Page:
I know we have this unfortunate line in the sand between native and exotic plants; we humans are great at dividing ourselves and relying on black / white thinking (memes feed off this and I'm as guilty as anyone). But it gets far more complicated when we have to also consider other fauna in the landscape, not just ourselves. Who are we gardening for? What's left for them? And in what ways will we greenwash our privilege to convince ourselves that what we want is actually what local wildlife want?
Over the years I've been eviscerated for being a native plant proponent because it comes off as moralistic finger wagging akin to puritanical religious ferocity. It's a fair critique, especially in the first years of my devotion to native plants as a cause. But as I explore in A New Garden Ethic, folks who feel like they've been guilted are also folks who've been asked or forced to look inward more authentically and unnervingly, to confront their privilege and supremacy, and be asked to rewire their point of view -- no easy task as humans love to find a groove and stay in it (it's comforting and stabilizing amid the chaos of existence).
Every garden, no matter what plant we are using, seeks respite, joy, peace, harmony, connection, and celebrates most wildlife that partake of our creation. But again, "our creation" rings with a hubris reserved for an apex species. No garden is ever truly natural.
The native plant debate is the tip of a much larger iceberg. The real conversation is about climate change and mass extinction, about one dominate species being out of balance, and about our culture openly and directly confronting our preconceptions of self worth.
Asking gardeners who use plants from any point of the globe to "restrict" themselves to mostly species endemic to their local ecoregion is limiting purely from an aesthetic point of view. Any critique of a native plant gardener (didactic, myopic) could easily be used on someone who believes plant origin is irrelevant, however.
The dominant system in horticulture now is to use any plant from any locale as long as the plants work together on that site -- even if the landscape appears more "natural" (dense and layered vs plants marooned in oceans of wood mulch). Any advocate of native plants will be seen as a destabilization of the status quo, a fringe voice, a radical voice, and a voice that needs to be silenced. The same goes for those advocating for a reduction in urban lawns.
And the voice needs to be silenced because, again, native plant advocates are asking us to confront a much larger, much deeper, much more complex topic -- who we garden for, how gardens effect various ecological functions, and how gardening is an extension of human colonization, privilege, and supremacy.
Let me say that again: native plant gardening asks us to confront human colonization, privilege, and supremacy. It's a profoundly uncomfortable act, and few of us will embrace the journey because humans are resistant to anything that asks us to reconsider our perception of self, our perception of self in the world, and our perception of the world in general that we've carefully curated to stabilize our emotional responses to being alive. A garden is, inherently, a place of refuge, personal freedom, solace, and artful expression. When we complicate this reality in any way, we erode or entirely remove our ability to cope with our animal brain that needs to create predictability from chaos in order not to feel threatened or afraid. This is gardening 101. And this is why looking at a garden from the perspective of indigenous fauna will always feel like a threat -- and if anything, it's a direct link to our colonization of indigenous human cultures. Horticulture is rife with colonization and erasure and appropriation and renaming. You don't have to look far.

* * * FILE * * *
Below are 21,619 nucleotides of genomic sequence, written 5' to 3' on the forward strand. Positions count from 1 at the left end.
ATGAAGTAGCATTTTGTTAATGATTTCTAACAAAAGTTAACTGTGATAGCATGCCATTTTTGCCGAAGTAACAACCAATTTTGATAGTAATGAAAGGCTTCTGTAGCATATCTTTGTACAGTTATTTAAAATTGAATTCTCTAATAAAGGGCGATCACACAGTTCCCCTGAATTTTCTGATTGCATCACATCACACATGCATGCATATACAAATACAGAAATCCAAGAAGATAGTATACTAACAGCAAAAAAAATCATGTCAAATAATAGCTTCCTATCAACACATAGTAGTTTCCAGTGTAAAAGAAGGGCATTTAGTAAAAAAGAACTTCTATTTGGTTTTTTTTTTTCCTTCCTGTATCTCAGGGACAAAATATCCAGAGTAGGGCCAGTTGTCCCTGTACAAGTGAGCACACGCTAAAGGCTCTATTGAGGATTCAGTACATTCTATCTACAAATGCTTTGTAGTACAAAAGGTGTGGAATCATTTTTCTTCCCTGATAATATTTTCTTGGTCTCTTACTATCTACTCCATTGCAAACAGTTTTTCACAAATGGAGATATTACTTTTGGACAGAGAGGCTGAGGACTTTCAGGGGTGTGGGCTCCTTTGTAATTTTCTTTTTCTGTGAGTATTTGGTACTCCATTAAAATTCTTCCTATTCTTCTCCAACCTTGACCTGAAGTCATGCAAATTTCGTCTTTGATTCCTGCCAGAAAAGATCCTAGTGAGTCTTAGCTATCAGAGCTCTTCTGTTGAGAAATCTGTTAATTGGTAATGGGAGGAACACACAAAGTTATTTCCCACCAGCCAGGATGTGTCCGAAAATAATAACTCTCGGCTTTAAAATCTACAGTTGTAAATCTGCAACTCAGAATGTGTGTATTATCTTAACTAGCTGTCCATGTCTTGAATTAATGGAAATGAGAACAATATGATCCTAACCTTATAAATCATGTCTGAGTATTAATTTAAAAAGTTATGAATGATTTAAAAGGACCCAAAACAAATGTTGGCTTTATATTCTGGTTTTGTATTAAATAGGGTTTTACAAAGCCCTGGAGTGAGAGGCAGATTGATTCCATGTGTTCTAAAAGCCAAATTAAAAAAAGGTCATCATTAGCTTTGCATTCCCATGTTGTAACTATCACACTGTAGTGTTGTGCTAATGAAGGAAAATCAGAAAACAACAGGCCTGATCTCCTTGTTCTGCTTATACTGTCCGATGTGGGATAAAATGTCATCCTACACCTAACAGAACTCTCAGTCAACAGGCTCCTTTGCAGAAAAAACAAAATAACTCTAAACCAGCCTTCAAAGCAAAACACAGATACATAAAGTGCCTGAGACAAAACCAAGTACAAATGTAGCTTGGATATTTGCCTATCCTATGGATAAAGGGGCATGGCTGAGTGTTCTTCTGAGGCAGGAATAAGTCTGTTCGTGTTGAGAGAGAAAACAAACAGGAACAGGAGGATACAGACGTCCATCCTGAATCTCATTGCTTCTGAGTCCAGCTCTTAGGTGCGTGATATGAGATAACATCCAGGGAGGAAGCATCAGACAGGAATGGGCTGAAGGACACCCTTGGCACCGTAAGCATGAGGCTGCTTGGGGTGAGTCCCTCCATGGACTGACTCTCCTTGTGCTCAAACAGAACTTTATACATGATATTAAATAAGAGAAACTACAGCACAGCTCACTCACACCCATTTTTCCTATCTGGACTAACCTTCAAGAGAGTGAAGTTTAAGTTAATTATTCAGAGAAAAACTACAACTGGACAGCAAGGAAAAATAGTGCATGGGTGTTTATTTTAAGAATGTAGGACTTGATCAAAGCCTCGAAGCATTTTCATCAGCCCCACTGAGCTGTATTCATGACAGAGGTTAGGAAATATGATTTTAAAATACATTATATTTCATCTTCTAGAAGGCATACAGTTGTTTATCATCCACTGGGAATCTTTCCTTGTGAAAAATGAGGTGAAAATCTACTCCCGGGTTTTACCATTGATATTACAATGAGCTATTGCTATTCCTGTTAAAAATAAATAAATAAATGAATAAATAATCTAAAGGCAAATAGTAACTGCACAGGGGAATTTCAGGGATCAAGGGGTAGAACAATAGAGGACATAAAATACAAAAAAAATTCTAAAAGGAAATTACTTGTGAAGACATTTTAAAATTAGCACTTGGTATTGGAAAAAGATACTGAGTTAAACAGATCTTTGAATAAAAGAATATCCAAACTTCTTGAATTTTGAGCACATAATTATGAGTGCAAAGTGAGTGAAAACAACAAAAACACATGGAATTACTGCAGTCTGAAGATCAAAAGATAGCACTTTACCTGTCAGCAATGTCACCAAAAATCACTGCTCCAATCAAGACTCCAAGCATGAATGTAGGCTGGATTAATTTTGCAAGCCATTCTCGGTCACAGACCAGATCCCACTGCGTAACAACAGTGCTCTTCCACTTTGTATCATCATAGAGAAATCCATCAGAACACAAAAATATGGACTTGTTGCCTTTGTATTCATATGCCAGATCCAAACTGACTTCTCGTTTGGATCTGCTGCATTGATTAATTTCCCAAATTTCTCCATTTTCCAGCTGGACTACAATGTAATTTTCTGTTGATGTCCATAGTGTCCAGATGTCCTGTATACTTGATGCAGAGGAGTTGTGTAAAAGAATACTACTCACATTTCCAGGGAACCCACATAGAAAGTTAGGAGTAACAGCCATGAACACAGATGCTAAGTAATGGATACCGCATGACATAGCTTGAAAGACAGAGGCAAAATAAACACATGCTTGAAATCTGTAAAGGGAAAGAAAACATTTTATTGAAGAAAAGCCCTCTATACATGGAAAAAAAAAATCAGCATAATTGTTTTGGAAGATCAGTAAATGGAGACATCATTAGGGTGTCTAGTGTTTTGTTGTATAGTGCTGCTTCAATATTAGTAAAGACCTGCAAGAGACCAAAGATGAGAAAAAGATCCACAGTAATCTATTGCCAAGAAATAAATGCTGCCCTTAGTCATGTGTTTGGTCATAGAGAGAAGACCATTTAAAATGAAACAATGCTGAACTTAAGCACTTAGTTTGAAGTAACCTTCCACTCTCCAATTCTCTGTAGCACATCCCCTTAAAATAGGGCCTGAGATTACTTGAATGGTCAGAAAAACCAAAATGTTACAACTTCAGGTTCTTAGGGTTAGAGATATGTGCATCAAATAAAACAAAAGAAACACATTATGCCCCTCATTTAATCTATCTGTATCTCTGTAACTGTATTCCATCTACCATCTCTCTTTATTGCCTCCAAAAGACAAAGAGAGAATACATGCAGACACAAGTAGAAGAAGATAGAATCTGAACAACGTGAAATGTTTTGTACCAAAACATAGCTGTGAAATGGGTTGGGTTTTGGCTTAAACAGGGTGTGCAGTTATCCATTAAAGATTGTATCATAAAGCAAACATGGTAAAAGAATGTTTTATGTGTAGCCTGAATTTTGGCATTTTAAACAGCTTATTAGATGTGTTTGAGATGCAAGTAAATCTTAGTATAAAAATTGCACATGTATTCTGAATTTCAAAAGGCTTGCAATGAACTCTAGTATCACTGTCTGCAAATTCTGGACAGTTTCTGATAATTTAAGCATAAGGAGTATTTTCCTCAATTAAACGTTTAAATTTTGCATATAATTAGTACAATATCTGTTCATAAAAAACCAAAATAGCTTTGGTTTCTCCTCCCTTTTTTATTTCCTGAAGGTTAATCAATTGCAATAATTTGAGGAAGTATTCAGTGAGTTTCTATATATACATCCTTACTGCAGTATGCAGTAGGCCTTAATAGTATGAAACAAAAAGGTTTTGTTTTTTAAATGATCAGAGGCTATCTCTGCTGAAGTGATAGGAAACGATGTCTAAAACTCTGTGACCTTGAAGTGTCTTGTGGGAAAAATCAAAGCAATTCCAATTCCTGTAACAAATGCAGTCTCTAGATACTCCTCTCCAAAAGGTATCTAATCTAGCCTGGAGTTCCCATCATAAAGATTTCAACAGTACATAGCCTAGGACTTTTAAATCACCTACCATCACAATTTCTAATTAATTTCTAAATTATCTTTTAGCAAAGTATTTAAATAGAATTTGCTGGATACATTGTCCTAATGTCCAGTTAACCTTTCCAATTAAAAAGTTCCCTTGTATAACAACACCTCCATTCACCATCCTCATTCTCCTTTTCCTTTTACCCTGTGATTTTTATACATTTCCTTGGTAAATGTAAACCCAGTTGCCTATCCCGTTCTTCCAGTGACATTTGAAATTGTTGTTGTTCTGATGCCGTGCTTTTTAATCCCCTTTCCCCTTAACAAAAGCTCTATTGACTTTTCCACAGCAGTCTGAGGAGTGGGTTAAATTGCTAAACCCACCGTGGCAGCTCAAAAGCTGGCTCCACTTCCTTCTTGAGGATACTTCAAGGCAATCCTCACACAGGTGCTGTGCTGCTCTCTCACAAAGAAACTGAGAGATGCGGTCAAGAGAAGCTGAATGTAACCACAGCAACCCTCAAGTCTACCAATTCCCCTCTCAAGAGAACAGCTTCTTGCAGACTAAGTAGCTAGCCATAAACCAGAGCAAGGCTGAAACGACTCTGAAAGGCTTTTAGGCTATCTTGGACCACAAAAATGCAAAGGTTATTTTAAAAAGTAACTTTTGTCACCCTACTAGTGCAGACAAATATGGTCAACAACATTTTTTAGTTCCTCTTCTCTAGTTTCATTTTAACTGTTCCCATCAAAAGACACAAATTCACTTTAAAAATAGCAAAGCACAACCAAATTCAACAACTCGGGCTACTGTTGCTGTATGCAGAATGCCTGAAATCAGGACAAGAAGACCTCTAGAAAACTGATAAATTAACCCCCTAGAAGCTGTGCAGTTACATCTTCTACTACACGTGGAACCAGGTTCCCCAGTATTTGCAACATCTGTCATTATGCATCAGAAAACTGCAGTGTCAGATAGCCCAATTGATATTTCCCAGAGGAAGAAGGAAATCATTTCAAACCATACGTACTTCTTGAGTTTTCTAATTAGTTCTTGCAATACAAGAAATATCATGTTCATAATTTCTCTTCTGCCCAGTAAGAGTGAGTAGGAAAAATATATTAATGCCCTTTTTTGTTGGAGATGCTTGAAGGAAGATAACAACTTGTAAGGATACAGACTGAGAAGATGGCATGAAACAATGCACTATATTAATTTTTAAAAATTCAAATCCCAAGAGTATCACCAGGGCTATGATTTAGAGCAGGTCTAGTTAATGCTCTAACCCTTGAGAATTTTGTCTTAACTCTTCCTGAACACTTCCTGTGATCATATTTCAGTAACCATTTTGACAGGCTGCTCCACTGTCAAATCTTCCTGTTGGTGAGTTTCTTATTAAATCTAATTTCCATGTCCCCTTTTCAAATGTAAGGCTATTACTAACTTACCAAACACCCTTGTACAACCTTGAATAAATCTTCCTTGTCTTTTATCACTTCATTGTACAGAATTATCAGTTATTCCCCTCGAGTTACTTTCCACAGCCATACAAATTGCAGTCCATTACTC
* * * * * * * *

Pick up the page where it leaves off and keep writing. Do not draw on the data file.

Until we address horticulture as part of a larger system of violent colonization, we'll be stuck in the surface-level discussion of native vs. exotic plant and seldom enact more constructive change to our role within the local, regional, and global environment as agents of social justice for other species. And perhaps what's also at issue is that we are all trying to work through and process our environmental grief, each of the five stages a hurdle that trips us up (anger, denial, despair, bargaining, acceptance).
Gardening is powerful. It is an act of liberation and compassion and empathy. Gardening also carries great responsibility and power as it bridges cultures (human and animal) -- or burns those bridges knowingly and unknowingly. In the end, every gardener wants and works toward the same goal -- coming home to the natural world and finding our way through the practice of touching the soil. In that way we will always be fundamentally united as we struggle to find our way forward.